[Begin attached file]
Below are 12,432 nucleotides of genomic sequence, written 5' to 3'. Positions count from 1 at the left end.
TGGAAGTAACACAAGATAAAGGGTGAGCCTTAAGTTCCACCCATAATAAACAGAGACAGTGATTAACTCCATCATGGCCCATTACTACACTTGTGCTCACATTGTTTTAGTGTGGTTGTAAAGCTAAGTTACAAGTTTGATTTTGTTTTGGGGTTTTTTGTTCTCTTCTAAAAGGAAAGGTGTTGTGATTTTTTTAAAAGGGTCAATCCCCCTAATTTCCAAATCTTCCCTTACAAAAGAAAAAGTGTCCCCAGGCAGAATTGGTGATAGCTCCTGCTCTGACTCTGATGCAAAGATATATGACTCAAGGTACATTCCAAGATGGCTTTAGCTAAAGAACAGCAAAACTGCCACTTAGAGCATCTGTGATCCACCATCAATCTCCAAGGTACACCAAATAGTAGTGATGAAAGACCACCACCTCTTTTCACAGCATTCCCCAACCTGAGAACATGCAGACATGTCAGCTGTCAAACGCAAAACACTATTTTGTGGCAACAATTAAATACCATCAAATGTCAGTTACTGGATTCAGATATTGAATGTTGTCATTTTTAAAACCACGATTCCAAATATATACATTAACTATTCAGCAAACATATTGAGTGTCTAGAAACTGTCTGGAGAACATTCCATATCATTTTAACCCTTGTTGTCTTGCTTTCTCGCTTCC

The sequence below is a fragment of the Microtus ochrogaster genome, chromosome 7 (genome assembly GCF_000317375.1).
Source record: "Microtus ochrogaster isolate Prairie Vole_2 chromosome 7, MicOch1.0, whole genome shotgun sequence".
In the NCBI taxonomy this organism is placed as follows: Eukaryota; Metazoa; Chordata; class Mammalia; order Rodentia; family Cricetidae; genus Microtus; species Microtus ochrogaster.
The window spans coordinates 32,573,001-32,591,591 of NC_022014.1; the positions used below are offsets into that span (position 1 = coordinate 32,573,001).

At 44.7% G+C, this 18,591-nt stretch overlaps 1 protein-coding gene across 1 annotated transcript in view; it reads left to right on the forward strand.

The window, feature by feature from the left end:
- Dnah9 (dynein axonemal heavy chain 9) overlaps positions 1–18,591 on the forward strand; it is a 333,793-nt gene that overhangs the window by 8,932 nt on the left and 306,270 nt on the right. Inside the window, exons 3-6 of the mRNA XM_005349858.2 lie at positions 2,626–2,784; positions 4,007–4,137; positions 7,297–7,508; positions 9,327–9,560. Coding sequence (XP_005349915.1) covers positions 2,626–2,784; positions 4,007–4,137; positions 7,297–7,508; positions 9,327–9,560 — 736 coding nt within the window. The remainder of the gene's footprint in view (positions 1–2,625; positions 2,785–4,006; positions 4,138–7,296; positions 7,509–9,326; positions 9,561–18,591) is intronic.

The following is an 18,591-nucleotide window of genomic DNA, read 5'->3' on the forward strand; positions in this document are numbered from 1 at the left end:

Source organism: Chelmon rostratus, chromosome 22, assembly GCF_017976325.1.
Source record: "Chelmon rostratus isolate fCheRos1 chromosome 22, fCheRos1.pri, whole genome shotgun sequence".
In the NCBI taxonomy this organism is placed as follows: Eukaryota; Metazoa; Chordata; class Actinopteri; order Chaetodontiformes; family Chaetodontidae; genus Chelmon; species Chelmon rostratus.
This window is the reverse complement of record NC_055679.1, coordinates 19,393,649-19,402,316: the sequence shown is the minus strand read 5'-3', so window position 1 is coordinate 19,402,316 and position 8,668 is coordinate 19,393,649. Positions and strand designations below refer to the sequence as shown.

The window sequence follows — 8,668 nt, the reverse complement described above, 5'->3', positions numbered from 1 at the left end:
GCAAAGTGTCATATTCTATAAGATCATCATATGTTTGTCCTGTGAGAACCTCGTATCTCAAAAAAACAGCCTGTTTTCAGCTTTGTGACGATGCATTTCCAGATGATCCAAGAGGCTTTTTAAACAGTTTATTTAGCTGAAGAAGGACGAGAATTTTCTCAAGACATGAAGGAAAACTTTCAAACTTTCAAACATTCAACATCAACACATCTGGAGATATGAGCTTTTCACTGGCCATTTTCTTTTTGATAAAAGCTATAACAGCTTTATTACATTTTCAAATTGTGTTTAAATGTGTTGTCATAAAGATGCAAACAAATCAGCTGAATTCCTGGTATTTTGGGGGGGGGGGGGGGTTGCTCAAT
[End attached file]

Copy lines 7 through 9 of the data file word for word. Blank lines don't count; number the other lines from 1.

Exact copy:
At 44.7% G+C, this 18,591-nt stretch overlaps 1 protein-coding gene across 1 annotated transcript in view; it reads left to right on the forward strand.

The window, feature by feature from the left end:
- Dnah9 (dynein axonemal heavy chain 9) overlaps positions 1–18,591 on the forward strand; it is a 333,793-nt gene that overhangs the window by 8,932 nt on the left and 306,270 nt on the right. Inside the window, exons 3-6 of the mRNA XM_005349858.2 lie at positions 2,626–2,784; positions 4,007–4,137; positions 7,297–7,508; positions 9,327–9,560. Coding sequence (XP_005349915.1) covers positions 2,626–2,784; positions 4,007–4,137; positions 7,297–7,508; positions 9,327–9,560 — 736 coding nt within the window. The remainder of the gene's footprint in view (positions 1–2,625; positions 2,785–4,006; positions 4,138–7,296; positions 7,509–9,326; positions 9,561–18,591) is intronic.